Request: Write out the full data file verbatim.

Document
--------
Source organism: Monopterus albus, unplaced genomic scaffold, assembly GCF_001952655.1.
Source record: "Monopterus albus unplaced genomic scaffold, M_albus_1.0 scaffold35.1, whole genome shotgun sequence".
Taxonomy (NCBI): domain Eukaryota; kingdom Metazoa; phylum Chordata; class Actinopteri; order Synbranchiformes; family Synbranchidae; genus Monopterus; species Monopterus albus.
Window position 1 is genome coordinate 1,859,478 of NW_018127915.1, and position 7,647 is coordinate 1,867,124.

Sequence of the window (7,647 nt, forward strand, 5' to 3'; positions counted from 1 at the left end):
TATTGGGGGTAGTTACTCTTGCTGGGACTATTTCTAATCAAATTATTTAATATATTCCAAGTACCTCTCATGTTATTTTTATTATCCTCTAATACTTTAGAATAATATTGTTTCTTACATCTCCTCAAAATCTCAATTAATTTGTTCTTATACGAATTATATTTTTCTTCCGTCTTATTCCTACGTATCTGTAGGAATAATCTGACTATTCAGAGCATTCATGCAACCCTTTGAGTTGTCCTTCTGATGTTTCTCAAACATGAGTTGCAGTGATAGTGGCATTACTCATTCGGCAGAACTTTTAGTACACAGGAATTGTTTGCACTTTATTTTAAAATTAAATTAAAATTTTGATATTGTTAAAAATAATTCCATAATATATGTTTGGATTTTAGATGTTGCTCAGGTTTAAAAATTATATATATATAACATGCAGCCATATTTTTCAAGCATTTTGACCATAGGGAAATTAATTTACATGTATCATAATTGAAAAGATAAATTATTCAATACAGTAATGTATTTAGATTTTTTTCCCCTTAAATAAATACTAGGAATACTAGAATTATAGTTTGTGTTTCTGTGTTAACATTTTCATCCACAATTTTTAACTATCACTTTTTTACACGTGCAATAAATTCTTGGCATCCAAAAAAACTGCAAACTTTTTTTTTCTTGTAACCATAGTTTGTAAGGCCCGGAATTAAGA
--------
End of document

Source organism: Monopterus albus, unplaced genomic scaffold, assembly GCF_001952655.1.
Source record: "Monopterus albus unplaced genomic scaffold, M_albus_1.0 scaffold35.1, whole genome shotgun sequence".
Taxonomy (NCBI): domain Eukaryota; kingdom Metazoa; phylum Chordata; class Actinopteri; order Synbranchiformes; family Synbranchidae; genus Monopterus; species Monopterus albus.
Window position 1 is genome coordinate 1,859,478 of NW_018127915.1, and position 7,647 is coordinate 1,867,124.

Sequence of the window (7,647 nt, forward strand, 5' to 3'; positions counted from 1 at the left end):
TATTGGGGGTAGTTACTCTTGCTGGGACTATTTCTAATCAAATTATTTAATATATTCCAAGTACCTCTCATGTTATTTTTATTATCCTCTAATACTTTAGAATAATATTGTTTCTTACATCTCCTCAAAATCTCAATTAATTTGTTCTTATACGAATTATATTTTTCTTCCGTCTTATTCCTACGTATCTGTAGGAATAATCTGACTATTCAGAGCATTCATGCAACCCTTTGAGTTGTCCTTCTGATGTTTCTCAAACATGAGTTGCAGTGATAGTGGCATTACTCATTCGGCAGAACTTTTAGTACACAGGAATTGTTTGCACTTTATTTTAAAATTAAATTAAAATTTTGATATTGTTAAAAATAATTCCATAATATATGTTTGGATTTTAGATGTTGCTCAGGTTTAAAAATTATATATATATAACATGCAGCCATATTTTTCAAGCATTTTGACCATAGGGAAATTAATTTACATGTATCATAATTGAAAAGATAAATTATTCAATACAGTAATGTATTTAGATTTTTTTCCCCTTAAATAAATACTAGGAATACTAGAATTATAGTTTGTGTTTCTGTGTTAACATTTTCATCCACAATTTTTAACTATCACTTTTTTACACGTGCAATAAATTCTTGGCATCCAAAAAAACTGCAAACTTTTTTTTTCTTGTAACCATAGTTTGTAAGGCCCGGAATTAAGA